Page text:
Are bond yields going to decline?

The above chart shows Treasury bond yields (upper panel) and two proprietary indicators (lower panel). (Click on the chart to enlarge it).
In March yields soared to 2.25%. My indicators in the lower panel were saying yields were much closer to a top than a bottom.
Let me stop here for a moment. Why do I care about bonds? Because I buy bonds for capital gains. If yields go back down to the previous bottom of 1.7%, bond prices will have to appreciate about 15%, possibly more.
My indicators are now saying yields are more likely to decline than rise. Yields will rise when the two indicators bottom and head higher from much lower levels.
But there is another important point to make. In the past several months declining yields have been a bad omen for stocks. So, reducing investment in stocks and buying bonds seems a good strategy.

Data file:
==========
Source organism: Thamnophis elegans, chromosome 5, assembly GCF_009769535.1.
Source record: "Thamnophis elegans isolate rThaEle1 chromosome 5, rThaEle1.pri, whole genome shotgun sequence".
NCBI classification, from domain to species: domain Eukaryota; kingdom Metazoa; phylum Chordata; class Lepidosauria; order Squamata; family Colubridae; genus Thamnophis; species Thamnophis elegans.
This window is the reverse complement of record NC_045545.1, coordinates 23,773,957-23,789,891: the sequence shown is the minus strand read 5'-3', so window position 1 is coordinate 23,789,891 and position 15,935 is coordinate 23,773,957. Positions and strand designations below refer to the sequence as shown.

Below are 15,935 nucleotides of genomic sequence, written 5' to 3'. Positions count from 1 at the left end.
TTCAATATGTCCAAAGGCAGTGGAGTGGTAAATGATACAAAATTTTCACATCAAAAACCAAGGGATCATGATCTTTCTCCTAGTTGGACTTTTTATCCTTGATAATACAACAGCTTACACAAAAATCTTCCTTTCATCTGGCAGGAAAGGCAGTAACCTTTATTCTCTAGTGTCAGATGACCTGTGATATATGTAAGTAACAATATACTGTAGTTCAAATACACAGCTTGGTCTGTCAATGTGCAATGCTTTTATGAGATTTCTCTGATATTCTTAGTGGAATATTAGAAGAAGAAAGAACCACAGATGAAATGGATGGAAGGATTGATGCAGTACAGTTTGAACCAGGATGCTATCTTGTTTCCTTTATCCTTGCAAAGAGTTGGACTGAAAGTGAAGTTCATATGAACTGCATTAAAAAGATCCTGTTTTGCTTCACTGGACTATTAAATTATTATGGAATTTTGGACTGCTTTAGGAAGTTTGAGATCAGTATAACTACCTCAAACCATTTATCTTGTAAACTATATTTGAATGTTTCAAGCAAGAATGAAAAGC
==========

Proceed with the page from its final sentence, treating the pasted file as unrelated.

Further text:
But there is a catch, however. Will the two indicators be correct this time? Understanding the relationship of business cycle forces and bond yields will improve your odds of making money.
More details in The Peter Dag Portfolio on www.peterdag.com

George Dagnino, PhD

The Peter Dag Portfolio
Since 1977
Author, Profiting in Bull or Bear Markets
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1 comment:

Russell Janson said...

A. If "likely" is the opposite of unlikely" . .

B. Then likely is a much better choice than "not unlikely."

C. Therefore, I presume that you meant "A recession is likely due to tight monetary policy."